Saturday, August 30, 2014

This week in birds.

Thursday morning I set out on a five mile walk to Whitaker Ponds in hopes of adding a bird or two to my motorless list.  My first birding destination along the route was the section of slough bike path that parallels NE Alderwood Road. 

This section is only about half a mile long, but I have always had luck with birds here.  This area was part of a Columbia Slough Bank Stabilization project funded by Port of Portland after a flood in 1996, and a lot of native species thrive here.  Some non-natives flourish here as well, like this spotted jewelweed:

On this day I came across a feisty mixed flock of Black-capped Chickadees, Bewick's Wrens, Bushtits, Cedar Waxwings, and a lone but ballsy Black-throated Gray Warbler.  The trail ends at NE 92nd Ave and the Alderwood Trail picks up for another short stretch.  It was near this second trail that I felt a sharp pain in my foot and found this guy stuck through the sole of my sneaker:

Ow.  As I continued up Alderwood I noticed some crows hanging out in the U.S. Customs and Border Protection parking lot. 

Poor dude.  I eventually made it to the slough adjacent to Whitaker Ponds where Cedar Waxwings were flying down to snack on Oregon grape.

The ponds themselves were relatively birdy (relative to the fact that it was August), but frogs were a bit more accommodating photo-wise.

Kingfishers kept their distance...

Yellowthroats stayed in the shadows...

And ducks preferred the other side of the pond. 

But!  These weren't just any ducks.  I was pretty sure these were a couple of Cinnamon Teals (thanks for the confirmation, Steve!)  a motorless target that I had missed so many times since spring.  Motorless year bird #122!  Woohoo.

Yesterday morning I went up to Ridgefield NWR for the first time in almost two months.  A Wilson's Snipe was the first greeter...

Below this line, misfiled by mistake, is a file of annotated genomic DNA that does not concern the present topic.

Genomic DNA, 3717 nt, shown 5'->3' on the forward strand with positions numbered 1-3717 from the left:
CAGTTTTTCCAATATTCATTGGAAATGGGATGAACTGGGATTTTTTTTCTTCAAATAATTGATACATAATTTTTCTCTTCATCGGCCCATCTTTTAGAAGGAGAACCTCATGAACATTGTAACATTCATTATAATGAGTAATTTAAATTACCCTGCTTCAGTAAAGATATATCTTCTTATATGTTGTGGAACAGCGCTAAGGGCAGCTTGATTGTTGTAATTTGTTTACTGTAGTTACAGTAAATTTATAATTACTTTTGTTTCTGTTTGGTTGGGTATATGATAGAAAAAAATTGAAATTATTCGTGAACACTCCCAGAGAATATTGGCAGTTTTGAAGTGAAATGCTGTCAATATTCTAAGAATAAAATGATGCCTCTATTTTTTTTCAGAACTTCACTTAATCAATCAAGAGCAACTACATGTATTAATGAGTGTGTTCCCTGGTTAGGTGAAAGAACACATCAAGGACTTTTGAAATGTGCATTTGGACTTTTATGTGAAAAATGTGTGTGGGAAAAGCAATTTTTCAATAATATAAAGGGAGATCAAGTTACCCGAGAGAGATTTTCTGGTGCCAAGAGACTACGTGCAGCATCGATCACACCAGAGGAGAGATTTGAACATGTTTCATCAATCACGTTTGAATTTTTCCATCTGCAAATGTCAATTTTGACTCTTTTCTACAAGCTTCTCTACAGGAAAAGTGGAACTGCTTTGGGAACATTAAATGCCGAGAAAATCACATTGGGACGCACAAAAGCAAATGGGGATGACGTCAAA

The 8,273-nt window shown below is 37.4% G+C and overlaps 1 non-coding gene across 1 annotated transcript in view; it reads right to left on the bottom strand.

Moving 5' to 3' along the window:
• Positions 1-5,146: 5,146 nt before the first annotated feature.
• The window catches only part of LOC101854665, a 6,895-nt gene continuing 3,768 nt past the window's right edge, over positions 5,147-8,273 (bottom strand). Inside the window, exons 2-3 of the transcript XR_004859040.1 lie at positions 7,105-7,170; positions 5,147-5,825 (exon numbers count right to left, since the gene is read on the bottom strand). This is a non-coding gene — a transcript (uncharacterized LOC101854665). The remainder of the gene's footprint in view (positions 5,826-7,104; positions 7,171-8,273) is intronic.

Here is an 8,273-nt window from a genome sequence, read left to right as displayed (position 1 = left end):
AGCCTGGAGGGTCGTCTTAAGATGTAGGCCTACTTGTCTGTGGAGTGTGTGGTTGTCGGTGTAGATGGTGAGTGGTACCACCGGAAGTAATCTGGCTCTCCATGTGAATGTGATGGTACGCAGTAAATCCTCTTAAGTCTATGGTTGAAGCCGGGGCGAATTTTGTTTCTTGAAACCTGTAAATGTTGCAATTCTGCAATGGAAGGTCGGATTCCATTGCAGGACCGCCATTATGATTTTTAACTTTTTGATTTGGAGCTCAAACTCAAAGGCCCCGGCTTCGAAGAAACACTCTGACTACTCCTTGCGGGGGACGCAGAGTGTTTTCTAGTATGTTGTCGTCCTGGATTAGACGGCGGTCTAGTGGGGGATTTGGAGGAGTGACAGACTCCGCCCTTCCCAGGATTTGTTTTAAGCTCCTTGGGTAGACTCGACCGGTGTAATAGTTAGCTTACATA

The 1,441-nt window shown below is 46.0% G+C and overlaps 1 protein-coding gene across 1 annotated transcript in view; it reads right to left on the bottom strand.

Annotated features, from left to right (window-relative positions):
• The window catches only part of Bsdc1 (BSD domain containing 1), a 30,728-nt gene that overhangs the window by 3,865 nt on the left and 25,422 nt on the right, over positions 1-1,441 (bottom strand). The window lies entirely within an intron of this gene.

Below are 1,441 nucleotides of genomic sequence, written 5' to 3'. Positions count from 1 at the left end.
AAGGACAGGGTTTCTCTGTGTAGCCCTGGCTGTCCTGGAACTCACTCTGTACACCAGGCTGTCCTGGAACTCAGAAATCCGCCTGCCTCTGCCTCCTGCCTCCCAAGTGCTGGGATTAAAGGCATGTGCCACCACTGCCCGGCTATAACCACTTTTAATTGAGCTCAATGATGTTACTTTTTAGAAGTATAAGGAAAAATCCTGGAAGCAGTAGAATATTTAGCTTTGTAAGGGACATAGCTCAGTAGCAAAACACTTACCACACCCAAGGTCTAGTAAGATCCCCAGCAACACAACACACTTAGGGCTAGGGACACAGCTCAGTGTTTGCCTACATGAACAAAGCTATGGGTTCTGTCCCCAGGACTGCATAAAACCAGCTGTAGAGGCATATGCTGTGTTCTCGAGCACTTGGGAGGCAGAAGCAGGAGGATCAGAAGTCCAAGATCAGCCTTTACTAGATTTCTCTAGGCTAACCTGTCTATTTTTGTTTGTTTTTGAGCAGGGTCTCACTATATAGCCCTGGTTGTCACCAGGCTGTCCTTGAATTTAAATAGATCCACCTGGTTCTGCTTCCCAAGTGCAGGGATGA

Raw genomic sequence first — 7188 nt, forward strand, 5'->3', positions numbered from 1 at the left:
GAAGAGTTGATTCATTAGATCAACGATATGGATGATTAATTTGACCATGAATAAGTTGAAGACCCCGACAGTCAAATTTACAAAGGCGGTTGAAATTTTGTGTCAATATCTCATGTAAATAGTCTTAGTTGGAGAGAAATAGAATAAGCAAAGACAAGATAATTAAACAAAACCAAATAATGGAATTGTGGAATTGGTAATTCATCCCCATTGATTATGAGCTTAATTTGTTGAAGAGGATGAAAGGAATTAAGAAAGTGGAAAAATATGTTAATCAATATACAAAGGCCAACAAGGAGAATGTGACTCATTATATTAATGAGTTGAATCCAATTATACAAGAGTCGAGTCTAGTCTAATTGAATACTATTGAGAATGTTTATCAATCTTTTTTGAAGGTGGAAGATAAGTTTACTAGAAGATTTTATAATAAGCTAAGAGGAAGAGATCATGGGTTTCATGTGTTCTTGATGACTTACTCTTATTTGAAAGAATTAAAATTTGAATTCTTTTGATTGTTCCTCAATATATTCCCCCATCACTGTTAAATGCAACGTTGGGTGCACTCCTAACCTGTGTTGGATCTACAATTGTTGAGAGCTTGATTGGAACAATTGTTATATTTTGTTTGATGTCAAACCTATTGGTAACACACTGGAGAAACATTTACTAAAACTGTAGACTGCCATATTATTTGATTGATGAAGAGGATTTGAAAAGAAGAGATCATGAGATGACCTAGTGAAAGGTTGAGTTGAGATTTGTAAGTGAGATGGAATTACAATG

A couple of ravens were flying around one spot, annoyed by the arrival of a Red-tailed Hawk.

I decided to walk the Kiwa Trail for the first and probably last time this year.  Things were mellow but alright.

A slug was crossing the trail at one point and I decided to bust out the Hyperlapse app on it.  In case you are not familiar, this is an app that records a video but cuts it into frames like a time lapse video.

Not too exciting, but stay tuned for a feeder video soon.  Back on the trail, most of the bird activity involved young Savannah Sparrows and a handful of Mourning Doves posing for retro Valentine's Day cards.

Half a dozen Turkey Vultures were roosting along the trail.

Back on the auto tour I was ready for the last part of the loop where shorebirds often congregate.  First shorebird seen was this fellow that in the field I was confident was a Solitary Sandpiper.

Looking at photos, I started to doubt this ID and am still feeling confused.  If only the bird were closer or my photos better, I might have more confidence.  [note: it is indeed a Solitary Sandpiper]

On the opposite side of the road, Least and Western Sandpipers were way more identifiable, along with a couple of Greater Yellowlegs.

A couple of dowitchers seen above eventually made their way closer to me just as the sun peeked out.

The sun seemed to lure bitterns out of the grass...

And that was about it for Ridgefield.  Good times!!

Friday, August 22, 2014

Broughton Beach, etc.

Yesterday morning I decided to take a long walk out to Broughton Beach on the slimmest of chances that a certain Arctic Tern would still be hanging around.  It was not, but I had a good walk and added at least one bird to my motorless year list.